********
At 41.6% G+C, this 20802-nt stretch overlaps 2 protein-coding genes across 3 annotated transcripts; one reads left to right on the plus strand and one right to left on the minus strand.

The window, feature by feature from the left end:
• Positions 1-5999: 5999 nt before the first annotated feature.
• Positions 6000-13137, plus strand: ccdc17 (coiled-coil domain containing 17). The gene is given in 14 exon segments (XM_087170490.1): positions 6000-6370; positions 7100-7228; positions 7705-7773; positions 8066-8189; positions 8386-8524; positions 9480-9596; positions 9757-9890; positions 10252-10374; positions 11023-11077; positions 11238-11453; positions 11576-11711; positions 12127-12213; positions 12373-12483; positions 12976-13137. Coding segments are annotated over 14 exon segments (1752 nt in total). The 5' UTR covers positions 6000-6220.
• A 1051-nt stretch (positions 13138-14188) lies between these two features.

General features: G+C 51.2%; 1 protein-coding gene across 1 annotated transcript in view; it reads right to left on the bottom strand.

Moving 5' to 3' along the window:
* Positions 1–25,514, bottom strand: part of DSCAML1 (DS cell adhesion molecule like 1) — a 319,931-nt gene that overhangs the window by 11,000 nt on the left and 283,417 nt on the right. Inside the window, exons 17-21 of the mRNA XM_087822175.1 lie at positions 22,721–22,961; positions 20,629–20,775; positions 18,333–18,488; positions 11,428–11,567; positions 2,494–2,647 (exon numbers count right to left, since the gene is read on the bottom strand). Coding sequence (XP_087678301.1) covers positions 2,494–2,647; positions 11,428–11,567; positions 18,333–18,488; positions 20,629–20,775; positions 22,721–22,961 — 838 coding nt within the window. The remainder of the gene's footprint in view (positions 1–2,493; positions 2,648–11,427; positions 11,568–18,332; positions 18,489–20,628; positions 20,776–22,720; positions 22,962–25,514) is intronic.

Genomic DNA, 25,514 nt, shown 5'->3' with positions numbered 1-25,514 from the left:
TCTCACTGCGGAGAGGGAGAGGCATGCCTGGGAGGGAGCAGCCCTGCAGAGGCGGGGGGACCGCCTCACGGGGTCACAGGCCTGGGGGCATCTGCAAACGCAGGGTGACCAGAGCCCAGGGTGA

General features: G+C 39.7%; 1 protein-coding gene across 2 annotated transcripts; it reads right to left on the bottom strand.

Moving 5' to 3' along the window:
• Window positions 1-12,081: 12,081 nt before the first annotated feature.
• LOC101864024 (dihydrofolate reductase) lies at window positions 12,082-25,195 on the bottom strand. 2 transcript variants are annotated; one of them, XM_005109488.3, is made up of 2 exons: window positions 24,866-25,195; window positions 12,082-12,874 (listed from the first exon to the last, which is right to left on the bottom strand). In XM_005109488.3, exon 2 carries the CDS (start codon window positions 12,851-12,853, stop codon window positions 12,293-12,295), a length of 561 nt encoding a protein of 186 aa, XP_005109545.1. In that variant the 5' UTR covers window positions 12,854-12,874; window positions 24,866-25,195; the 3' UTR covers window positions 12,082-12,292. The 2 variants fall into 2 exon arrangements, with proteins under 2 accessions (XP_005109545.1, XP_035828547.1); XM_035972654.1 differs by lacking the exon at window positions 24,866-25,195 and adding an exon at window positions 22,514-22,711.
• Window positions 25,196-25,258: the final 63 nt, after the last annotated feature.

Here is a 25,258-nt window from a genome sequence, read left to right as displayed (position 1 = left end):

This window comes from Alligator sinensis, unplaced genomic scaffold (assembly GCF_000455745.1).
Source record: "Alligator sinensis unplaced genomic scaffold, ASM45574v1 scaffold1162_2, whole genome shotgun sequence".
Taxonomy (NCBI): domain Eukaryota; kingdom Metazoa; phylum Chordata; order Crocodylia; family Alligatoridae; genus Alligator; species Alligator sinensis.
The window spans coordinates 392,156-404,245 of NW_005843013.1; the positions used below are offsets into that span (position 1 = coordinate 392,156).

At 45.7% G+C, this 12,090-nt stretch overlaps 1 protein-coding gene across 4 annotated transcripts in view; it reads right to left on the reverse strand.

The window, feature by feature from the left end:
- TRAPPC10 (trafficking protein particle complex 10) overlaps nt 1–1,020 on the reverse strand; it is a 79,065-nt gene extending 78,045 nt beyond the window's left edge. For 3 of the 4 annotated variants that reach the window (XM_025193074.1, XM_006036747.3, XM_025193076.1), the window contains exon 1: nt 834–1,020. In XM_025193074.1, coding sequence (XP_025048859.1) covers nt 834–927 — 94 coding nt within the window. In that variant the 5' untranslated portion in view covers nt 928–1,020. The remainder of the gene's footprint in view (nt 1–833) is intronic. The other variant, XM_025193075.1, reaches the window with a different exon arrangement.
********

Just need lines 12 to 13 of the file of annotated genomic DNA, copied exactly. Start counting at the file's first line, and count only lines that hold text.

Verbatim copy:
Moving 5' to 3' along the window:
• Window positions 1-12,081: 12,081 nt before the first annotated feature.